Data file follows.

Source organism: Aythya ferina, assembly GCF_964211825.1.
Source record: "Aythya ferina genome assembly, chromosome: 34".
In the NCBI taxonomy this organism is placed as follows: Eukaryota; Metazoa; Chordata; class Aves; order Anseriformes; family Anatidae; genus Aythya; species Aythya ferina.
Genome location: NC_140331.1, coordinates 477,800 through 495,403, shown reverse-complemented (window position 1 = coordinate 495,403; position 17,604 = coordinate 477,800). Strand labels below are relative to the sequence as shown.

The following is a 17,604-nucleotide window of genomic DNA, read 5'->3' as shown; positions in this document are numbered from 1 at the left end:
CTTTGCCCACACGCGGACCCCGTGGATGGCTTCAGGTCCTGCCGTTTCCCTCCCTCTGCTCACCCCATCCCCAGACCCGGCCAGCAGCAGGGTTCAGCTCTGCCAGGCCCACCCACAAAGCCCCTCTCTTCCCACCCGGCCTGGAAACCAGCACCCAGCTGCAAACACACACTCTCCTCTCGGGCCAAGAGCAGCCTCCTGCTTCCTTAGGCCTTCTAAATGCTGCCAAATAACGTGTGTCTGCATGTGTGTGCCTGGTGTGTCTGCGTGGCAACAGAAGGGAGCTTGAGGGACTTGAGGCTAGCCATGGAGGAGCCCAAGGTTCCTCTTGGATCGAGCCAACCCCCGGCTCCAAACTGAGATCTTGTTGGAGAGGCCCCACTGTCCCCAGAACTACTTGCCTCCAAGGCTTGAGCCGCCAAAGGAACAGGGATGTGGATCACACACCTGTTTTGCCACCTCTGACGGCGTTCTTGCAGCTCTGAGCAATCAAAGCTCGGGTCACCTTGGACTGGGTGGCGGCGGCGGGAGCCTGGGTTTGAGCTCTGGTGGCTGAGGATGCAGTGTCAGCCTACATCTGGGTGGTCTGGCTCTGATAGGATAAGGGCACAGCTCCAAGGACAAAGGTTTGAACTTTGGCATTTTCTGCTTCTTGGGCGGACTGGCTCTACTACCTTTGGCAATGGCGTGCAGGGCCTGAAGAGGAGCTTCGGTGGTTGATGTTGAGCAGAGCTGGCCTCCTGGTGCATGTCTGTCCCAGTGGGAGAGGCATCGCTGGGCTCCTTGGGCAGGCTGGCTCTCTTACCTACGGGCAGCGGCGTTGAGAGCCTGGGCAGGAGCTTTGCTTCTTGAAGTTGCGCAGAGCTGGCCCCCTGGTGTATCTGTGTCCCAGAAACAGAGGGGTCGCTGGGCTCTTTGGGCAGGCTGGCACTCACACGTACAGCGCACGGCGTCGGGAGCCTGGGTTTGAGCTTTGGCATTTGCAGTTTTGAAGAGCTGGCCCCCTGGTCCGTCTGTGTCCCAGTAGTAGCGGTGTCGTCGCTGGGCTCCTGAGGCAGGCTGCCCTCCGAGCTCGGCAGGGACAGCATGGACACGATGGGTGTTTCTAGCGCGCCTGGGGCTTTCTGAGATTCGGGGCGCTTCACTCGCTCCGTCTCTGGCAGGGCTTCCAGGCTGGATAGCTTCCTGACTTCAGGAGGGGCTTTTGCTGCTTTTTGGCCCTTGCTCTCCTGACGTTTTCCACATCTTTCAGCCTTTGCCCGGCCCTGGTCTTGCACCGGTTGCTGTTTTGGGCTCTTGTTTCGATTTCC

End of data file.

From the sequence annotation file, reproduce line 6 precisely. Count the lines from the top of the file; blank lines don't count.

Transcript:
CTTTGCCCACACGCGGACCCCGTGGATGGCTTCAGGTCCTGCCGTTTCCCTCCCTCTGCTCACCCCATCCCCAGACCCGGCCAGCAGCAGGGTTCAGCTCTGCCAGGCCCACCCACAAAGCCCCTCTCTTCCCACCCGGCCTGGAAACCAGCACCCAGCTGCAAACACACACTCTCCTCTCGGGCCAAGAGCAGCCTCCTGCTTCCTTAGGCCTTCTAAATGCTGCCAAATAACGTGTGTCTGCATGTGTGTGCCTGGTGTGTCTGCGTGGCAACAGAAGGGAGCTTGAGGGACTTGAGGCTAGCCATGGAGGAGCCCAAGGTTCCTCTTGGATCGAGCCAACCCCCGGCTCCAAACTGAGATCTTGTTGGAGAGGCCCCACTGTCCCCAGAACTACTTGCCTCCAAGGCTTGAGCCGCCAAAGGAACAGGGATGTGGATCACACACCTGTTTTGCCACCTCTGACGGCGTTCTTGCAGCTCTGAGCAATCAAAGCTCGGGTCACCTTGGACTGGGTGGCGGCGGCGGGAGCCTGGGTTTGAGCTCTGGTGGCTGAGGATGCAGTGTCAGCCTACATCTGGGTGGTCTGGCTCTGATAGGATAAGGGCACAGCTCCAAGGACAAAGGTTTGAACTTTGGCATTTTCTGCTTCTTGGGCGGACTGGCTCTACTACCTTTGGCAATGGCGTGCAGGGCCTGAAGAGGAGCTTCGGTGGTTGATGTTGAGCAGAGCTGGCCTCCTGGTGCATGTCTGTCCCAGTGGGAGAGGCATCGCTGGGCTCCTTGGGCAGGCTGGCTCTCTTACCTACGGGCAGCGGCGTTGAGAGCCTGGGCAGGAGCTTTGCTTCTTGAAGTTGCGCAGAGCTGGCCCCCTGGTGTATCTGTGTCCCAGAAACAGAGGGGTCGCTGGGCTCTTTGGGCAGGCTGGCACTCACACGTACAGCGCACGGCGTCGGGAGCCTGGGTTTGAGCTTTGGCATTTGCAGTTTTGAAGAGCTGGCCCCCTGGTCCGTCTGTGTCCCAGTAGTAGCGGTGTCGTCGCTGGGCTCCTGAGGCAGGCTGCCCTCCGAGCTCGGCAGGGACAGCATGGACACGATGGGTGTTTCTAGCGCGCCTGGGGCTTTCTGAGATTCGGGGCGCTTCACTCGCTCCGTCTCTGGCAGGGCTTCCAGGCTGGATAGCTTCCTGACTTCAGGAGGGGCTTTTGCTGCTTTTTGGCCCTTGCTCTCCTGACGTTTTCCACATCTTTCAGCCTTTGCCCGGCCCTGGTCTTGCACCGGTTGCTGTTTTGGGCTCTTGTTTCGATTTCC